Why is the X-axis in cable years of service?  For many years they were expanding the plant and increasing the number of cable years of service.  Thus a better common denominator was cable years of service.  Could the X-axis be given in years now the plant has stopped expanding, the answer is yes.

 

Why was a forecast made for year 1998, as shown by the circle on Figure 3?  This company reviewed some key demonstration projects completed by students who participated in the Reliability Engineering Principles course.  This case study was the demonstration project of the Manager of Maintenance and Engineering.

 

Transforming the data in Figure 3 you will get the cumulative MTBF plot shown in Figure 4.  This plot clearly shows reliability has been declining up until 1994 when corrective action took place to turn the curve in the positive direction by avoiding failures.

 

Figure 4: Cumulative MTBF With A Favorable Cusp Showing Positive Improvements

 

The green trendline, in Figure 4, shows an improvement in MTBF.  The Cum MTBF vs Cum Cable-Yrs of service directly shows reliability is improving.  As MTBF improves by avoiding failures the reliability of the cable splice systems improve.

 

What Has Happened Since 1998?

Accepting the failure mode as wear-out was a difficult pill to swallow.  The first thought was to consider optimum replacements as shown in Figure 5 where the data is generated in SuperSMITH Weibull and plotted in SuperSMITH Visual.

Figure 5: Optimum Replacement Cost Curve For Different Failure Costs

 

In Summary-

The brain lock was broken when the wear-out failure mode was clearly accepted as demonstrated by the Weibull plot.  Cable splices can flex with violent changes in current which would flex the mechanical joint and let air under the insulation which resulted in oxidized surfaces.  The oxidation in turn builds heat in the splice until it gets so hot it explodes.  Then the Ah Ha! occurred as to why a wear-out mode could exist.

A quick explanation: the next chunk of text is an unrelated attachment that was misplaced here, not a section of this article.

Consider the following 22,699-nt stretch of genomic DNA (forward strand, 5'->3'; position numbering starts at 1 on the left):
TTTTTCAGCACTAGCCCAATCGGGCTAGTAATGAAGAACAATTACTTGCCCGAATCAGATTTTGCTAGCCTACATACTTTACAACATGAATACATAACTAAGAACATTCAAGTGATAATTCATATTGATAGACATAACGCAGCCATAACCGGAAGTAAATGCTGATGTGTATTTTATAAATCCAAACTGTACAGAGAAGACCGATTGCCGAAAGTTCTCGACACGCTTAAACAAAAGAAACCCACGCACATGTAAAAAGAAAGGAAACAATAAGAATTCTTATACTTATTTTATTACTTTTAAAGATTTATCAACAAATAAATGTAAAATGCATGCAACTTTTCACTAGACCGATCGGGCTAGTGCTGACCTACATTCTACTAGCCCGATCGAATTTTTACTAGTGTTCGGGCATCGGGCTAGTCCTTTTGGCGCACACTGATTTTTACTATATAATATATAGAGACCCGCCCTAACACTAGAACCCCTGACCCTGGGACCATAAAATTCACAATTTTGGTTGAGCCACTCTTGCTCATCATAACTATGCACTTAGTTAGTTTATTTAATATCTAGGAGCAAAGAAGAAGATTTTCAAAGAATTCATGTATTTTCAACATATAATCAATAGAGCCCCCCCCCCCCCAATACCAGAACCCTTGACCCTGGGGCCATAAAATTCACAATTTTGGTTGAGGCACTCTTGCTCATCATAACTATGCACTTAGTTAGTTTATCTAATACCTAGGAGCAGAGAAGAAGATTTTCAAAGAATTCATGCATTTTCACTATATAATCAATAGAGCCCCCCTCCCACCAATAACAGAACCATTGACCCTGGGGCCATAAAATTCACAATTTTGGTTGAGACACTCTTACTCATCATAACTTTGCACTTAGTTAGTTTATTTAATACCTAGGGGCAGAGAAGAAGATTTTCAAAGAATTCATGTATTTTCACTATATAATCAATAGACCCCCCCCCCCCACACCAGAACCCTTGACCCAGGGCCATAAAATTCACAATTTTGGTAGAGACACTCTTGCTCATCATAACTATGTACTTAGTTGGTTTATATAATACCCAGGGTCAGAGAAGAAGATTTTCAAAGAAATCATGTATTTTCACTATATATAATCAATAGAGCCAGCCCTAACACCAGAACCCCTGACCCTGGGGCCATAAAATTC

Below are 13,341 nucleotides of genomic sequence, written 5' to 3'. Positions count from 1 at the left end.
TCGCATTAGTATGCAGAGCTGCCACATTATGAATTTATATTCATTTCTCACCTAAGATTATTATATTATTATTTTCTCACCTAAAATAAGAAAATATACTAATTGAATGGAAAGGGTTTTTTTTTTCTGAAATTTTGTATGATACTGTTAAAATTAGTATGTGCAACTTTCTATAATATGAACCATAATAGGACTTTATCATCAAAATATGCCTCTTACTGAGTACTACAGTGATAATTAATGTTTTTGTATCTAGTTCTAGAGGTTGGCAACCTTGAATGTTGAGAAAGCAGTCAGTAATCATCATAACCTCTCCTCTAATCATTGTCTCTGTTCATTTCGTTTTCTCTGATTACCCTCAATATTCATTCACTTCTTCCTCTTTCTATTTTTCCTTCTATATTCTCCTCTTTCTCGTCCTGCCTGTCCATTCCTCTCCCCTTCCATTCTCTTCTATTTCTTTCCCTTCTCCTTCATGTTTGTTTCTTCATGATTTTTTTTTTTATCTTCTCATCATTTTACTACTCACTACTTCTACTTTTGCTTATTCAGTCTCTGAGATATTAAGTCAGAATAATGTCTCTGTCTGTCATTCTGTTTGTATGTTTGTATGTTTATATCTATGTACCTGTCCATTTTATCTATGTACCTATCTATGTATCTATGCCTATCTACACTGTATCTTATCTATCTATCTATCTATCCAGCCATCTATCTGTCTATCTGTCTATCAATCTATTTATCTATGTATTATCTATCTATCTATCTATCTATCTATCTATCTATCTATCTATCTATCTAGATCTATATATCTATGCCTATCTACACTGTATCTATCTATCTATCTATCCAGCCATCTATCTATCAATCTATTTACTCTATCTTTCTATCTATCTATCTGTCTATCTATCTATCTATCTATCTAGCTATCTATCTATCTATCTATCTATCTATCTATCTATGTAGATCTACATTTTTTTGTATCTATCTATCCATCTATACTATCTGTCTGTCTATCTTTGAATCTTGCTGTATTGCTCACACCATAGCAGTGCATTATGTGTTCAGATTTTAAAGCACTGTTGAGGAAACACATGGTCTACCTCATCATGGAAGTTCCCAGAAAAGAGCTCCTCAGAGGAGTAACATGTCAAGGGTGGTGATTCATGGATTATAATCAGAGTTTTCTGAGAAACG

Recognizing existence of a wear-out failure mode then suggested the quickest and easiest task would be to search for hot splices using infrared technology.  The hottest connections were then replaced with more rigid and better insulated splices which has much longer life.

 

I visited this plant in October of 2009.  The scorecard continues to be no in-service cable splice failures since the new maintenance response was implemented in 1994.  This has been a very valuable project for this chemical company with savings of millions of $’s with one training program.  The bottom line:  Use your numbers to make important decisions.

 

Now here comes the rub.  Too many important RCM decisions about failure modes and cost effective alternatives are based on opinion and not on the numbers!  For small cost failures, opinions may be OK.  However, for expensive failures always make your data talk! 

 

Balance your risks against your corrective/preventive actions!  Let your analytical Weibull’s tell you the failure modes (save your opinions for your bar room stories where they make great conversations).  In the maintenance and engineering world we have too many opinions and we fail to make our numbers work for a technological solution.  Engineers, use your scientific tools.

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July 14, 2010